Ge­nius on Tap

Ottawa Magazine - - THIS CITY -

Michelle Dor­rance was des­tined to have leg­endary legs. Her mother was a bal­le­rina, and her dad was one of the most suc­cess­ful Amer­i­can soc­cer coaches in his­tory. Gifted with these genes, their daugh­ter chose a dif­fer­ent di­rec­tion, pur­su­ing in­stead the art of tap danc­ing. As both a chore­og­ra­pher and a dancer, she mixes the mu­si­cal­ity of tap with the com­plex­i­ties of con­tem­po­rary dance. Be­cause Dor­rance knows the rules of the tra­di­tional dance form so well, she is a mas­ter at break­ing them. In recog­ni­tion of this, last year the 36-year-old was awarded a $675,000 MacArthur “Ge­nius Grant” for her rein­vig­o­ra­tion of the Amer­i­can art form. Al­though Dor­rance thinks “the ti­tle is so ab­surd, I can’t take it se­ri­ously,” don’t be fooled. She is un­ques­tion­ably an artis­tic vi­sion­ary to watch. We’re in luck be­cause, after a stop at the Kennedy Centre, her com­pany, Dor­rance Dance, per­forms her “elec­tric” show, ETM: Dou­ble Down, at the NAC The­atre Oct. 14 and 15.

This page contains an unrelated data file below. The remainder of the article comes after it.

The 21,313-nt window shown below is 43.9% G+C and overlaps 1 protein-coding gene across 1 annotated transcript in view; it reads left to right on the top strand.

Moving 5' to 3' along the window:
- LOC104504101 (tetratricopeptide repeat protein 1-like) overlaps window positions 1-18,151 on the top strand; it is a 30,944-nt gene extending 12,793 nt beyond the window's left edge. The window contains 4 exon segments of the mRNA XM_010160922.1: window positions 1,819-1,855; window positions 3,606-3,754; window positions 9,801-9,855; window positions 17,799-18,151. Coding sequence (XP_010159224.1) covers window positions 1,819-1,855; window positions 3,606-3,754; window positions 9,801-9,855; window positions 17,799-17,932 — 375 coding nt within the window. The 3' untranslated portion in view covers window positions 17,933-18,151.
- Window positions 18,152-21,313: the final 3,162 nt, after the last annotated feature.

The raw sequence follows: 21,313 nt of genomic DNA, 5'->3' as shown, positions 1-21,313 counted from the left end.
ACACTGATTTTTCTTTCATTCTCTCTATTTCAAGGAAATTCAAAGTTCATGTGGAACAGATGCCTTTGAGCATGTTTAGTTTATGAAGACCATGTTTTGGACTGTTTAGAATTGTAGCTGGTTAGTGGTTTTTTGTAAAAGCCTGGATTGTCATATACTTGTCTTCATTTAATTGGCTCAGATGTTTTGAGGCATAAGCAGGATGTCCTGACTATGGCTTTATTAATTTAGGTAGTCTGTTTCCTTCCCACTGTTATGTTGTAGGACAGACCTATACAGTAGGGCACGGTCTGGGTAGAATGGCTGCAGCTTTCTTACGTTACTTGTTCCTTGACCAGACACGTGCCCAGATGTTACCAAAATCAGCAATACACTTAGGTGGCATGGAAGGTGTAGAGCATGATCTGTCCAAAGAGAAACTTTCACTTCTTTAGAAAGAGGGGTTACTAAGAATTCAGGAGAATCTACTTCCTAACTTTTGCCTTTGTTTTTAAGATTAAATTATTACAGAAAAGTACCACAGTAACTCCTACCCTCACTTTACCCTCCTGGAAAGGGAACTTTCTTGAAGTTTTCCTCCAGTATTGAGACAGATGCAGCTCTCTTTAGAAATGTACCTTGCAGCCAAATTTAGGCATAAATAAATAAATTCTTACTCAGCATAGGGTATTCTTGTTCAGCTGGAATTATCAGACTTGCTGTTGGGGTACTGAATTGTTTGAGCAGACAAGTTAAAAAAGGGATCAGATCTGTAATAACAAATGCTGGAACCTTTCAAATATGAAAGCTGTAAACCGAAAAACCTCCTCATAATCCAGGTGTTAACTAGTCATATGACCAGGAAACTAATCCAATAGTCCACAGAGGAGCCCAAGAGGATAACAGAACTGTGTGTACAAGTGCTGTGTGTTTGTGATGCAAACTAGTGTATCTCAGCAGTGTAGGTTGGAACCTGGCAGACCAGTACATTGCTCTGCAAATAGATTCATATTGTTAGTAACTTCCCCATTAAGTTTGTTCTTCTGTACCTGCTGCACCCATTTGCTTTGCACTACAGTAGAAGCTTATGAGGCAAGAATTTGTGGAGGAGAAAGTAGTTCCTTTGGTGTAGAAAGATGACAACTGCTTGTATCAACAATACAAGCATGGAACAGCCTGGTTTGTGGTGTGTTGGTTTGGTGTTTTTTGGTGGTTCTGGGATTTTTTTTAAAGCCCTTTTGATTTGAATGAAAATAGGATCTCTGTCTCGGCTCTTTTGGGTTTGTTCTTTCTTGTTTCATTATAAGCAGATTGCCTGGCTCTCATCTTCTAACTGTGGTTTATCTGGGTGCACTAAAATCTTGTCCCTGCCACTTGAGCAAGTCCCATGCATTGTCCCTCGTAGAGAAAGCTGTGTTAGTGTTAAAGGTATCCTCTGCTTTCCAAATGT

The show is a fu­sion of acous­tic and elec­tronic sound where dancers lit­er­ally tap out the score as they move across plat­forms and trig­ger boards. This zeal­ous per­for­mance may bring to mind the scene from BIG where a child­like Tom Hanks dances on the gi­ant pi­ano keys in FAO Schwartz. “If Gene Wilder as Willy Wonka played Tom Hanks, that would be an ac­cu­rate de­pic­tion,” says Dor­rance about the show’s aes­thetic. ETM: Dou­ble Down is surely a golden ticket.


Michelle Dor­rance

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